Skip to Content, Navigation, or Footer.
The Post

Otis, a new resident of the Athens County Dog Shelter on Aug 30, 2022.

Local animal shelters, rescues near capacity limits

Local animal shelters and rescues continue to receive a consistent, but high, number of animals in need of their care. 

The Athens County Dog Shelter is currently housing about 45 dogs, Athens County Sheriff’s Office Lieutenant and Dog Warden Ryan Gillette, said. This number puts them near full capacity, a theme to which the Hocking County Shelter and a non-profit rescue, AARF, in Meigs County can relate.

In Athens County, the shelter did not experience an increase in surrendered animals following the holiday season, Gillette said. This follows a standard yearly pattern, he said. 

“From year-to-year, it seems like typically, our numbers have been pretty consistent up into 2022; 2022 is kind of an extreme year as far as overall statistics,” Gillette said.

In 2022, all statistics increased for the Athens County Dog Shelter, including intakes and adoptions.

Although the Athens County Dog Shelter is currently experiencing a high volume of dogs, they are kept until they can be adopted out or taken on by a private rescue. To date, no dogs have been euthanized due to overcrowding, Gillette said. 

"We’ve had dogs in here for a year and a half. As long as they're happy and healthy and their mental state is not in such a place that would cause them to be exhibiting unhealthy behaviors, we will continue to take care of them and to give them every opportunity to try and get them adopted,” Gillette said.

Most of the Athens County Dog Shelter’s adoption events are facilitated by their partners, which include BARC and Friends of Shelter Dogs. Further, the shelter chooses about 10 dogs monthly that have been there the longest to discount their adoption fee, Gillette said. The fee is reduced from $125 for most dogs, or $65 for dogs over 7 years old, to $50 across the board. 

AARF, a non-profit pet rescue run by Sharon Bushong in Meigs County currently houses even more animals than the county shelter. Currently, AARF has about 140 of both dogs and cats, Bushong said.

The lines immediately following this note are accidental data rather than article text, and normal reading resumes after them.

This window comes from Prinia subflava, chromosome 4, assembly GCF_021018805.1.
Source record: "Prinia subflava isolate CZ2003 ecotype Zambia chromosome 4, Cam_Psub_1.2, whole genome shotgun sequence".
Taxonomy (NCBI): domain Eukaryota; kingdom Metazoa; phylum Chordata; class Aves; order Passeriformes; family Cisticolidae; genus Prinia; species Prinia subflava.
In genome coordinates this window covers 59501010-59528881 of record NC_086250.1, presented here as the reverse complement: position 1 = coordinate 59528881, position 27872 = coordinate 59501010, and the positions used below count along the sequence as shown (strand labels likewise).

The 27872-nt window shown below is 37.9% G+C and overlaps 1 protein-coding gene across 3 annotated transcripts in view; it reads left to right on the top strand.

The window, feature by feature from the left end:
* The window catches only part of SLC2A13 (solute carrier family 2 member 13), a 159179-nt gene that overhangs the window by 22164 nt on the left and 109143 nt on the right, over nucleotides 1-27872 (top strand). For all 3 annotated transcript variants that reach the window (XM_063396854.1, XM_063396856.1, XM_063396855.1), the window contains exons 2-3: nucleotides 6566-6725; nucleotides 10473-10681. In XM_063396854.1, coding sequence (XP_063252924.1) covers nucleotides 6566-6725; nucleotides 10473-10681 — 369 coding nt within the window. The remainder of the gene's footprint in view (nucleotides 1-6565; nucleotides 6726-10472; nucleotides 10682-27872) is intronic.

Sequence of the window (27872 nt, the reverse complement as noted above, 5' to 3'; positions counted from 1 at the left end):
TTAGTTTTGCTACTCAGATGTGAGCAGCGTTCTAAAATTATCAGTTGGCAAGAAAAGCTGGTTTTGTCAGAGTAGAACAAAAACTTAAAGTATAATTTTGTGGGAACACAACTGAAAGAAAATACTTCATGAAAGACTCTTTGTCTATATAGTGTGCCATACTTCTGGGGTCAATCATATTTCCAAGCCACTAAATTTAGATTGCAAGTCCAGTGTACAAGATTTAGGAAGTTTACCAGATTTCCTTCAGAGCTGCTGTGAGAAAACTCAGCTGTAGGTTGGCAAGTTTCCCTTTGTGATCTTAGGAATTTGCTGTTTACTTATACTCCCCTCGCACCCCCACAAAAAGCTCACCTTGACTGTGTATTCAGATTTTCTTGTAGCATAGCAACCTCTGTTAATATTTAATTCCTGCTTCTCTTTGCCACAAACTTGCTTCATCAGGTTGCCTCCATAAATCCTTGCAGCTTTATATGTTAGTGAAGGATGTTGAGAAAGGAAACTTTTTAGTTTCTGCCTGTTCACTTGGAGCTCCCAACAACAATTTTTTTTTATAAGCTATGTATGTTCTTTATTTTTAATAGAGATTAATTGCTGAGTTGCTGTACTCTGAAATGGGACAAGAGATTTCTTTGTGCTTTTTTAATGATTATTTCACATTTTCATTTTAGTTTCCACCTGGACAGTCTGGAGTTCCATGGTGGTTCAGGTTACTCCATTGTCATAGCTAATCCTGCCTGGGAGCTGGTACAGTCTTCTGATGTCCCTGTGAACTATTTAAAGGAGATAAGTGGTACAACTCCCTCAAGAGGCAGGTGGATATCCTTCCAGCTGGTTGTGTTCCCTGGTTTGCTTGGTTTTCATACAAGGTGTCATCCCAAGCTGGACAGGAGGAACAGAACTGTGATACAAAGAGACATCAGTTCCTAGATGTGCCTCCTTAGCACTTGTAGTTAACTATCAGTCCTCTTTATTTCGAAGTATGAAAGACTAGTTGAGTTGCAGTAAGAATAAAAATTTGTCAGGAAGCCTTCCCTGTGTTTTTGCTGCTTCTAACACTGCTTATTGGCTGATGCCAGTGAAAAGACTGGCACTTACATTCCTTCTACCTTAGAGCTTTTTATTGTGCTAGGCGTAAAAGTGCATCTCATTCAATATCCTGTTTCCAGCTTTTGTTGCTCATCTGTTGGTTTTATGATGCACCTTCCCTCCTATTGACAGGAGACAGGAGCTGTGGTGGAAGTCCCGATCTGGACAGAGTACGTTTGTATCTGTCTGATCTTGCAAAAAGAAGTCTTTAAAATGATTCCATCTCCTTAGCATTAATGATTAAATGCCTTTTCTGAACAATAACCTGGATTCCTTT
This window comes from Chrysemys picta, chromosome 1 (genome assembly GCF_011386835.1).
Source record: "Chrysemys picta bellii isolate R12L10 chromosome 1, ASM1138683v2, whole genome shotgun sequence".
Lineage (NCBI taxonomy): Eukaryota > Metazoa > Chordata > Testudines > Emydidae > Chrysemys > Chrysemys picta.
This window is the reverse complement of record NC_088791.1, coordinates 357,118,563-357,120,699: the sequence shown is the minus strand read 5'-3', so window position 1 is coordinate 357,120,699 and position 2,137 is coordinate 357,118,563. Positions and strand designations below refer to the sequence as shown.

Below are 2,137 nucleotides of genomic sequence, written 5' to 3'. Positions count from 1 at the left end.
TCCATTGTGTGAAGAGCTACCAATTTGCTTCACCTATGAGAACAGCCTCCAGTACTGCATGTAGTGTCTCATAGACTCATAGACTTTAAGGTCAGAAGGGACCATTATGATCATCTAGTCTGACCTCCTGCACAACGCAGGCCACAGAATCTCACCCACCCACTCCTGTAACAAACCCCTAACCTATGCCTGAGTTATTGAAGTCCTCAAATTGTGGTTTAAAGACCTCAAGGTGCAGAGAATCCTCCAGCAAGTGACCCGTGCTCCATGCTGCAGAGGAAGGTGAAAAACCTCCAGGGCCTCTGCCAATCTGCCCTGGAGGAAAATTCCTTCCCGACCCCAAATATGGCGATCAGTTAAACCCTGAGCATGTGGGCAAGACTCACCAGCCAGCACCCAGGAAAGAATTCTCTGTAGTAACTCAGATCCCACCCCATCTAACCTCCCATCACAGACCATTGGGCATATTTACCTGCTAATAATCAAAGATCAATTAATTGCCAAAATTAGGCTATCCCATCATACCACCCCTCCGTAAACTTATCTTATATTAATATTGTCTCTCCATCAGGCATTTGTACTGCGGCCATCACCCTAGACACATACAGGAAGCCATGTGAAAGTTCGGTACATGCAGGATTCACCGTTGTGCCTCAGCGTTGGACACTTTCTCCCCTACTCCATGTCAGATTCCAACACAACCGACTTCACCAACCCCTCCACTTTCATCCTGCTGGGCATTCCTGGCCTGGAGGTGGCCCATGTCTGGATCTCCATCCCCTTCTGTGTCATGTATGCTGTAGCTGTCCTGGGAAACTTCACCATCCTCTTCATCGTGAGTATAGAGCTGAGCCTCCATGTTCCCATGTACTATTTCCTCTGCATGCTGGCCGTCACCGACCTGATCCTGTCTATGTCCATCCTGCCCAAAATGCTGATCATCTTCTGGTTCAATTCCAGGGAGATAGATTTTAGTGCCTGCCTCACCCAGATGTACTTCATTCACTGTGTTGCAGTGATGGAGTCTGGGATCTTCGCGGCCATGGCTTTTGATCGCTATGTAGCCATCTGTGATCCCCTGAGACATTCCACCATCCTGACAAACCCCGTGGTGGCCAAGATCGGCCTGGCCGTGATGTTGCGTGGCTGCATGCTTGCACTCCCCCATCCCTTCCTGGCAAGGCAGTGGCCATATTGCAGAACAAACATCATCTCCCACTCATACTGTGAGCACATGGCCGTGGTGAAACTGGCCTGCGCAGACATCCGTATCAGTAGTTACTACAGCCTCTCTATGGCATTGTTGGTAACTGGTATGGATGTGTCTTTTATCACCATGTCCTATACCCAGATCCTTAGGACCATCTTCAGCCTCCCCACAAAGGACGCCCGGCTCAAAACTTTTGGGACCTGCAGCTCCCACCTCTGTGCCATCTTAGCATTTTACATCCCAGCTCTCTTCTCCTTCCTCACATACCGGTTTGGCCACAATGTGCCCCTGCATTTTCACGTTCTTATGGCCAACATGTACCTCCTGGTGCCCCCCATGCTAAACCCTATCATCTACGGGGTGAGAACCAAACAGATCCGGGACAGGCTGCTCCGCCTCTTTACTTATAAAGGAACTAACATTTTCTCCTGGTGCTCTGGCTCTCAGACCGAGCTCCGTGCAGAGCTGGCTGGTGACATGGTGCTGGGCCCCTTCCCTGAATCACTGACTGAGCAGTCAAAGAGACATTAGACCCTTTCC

The rescue is funded almost entirely by Bushong and her husband. They do not host adoption events but instead utilize websites such as PetFinder and Facebook to post photos and information about the animals that are up for adoption. 

Although AARF currently houses over 200 animals, they accept any surrendered pet brought to them. 

“I started (AARF) 20 years ago. My passion is Pitbulls. I love the breed very much and I got tired of a Pitbull going into a shelter and then going out the back door dead,” Bushong said. “I really resented that, but a group was able to get the bully breed law repealed here in Ohio, so now the shelters can adopt out pities. That's mainly why we take in any furry friend that needs help.”

AARF is a no-kill shelter and works solely with individuals, requiring background checks which are focused on whether the potential owner has any abuse or animal abuse charges against them. Further, the rescue does not allow pets to be adopted during the holidays to prevent them from being given as presents. 

The Hocking County Humane Society is similar to its Athens County counterpart, currently housing about 30 dogs and cats on average. The humane society has not recently experienced any significant increase in intakes and will begin hosting adoption events in the spring, Lanette Blair, a Humane Agent, said. 

In contrast to AARF, neither the Athens County Dog Shelter nor the Hocking County Humane Society requires background checks for pet adoptions. However, both strongly encourage bringing any people or other pets in the home for introductions to reduce the chance of a return.

Each of the three shelters sees a large number of Pitbulls and Pitbull mixes come through their doors. 

“The law requires that every owner in the state of Ohio, regardless of whether or not they live in town, or live out in the country … has a dog license. The reason why that's so important is because the dog license is what funds the operation for your county dog shelter,” Gillette said. “It takes care of the employees. It keeps the lights on and allows us to be able to have to take care of the dogs that don't have a home.”

To support the Athens County Dog Shelter, Athens County residents can purchase dog tags at the shelter, the Athens County Auditor’s Office or online at www.athenscountyauditor.org until Jan. 31.

@AnnaMillar16

am157219@ohio.edu

Powered by SNworks Solutions by The State News
All Content © 2016-2023 The Post, Athens OH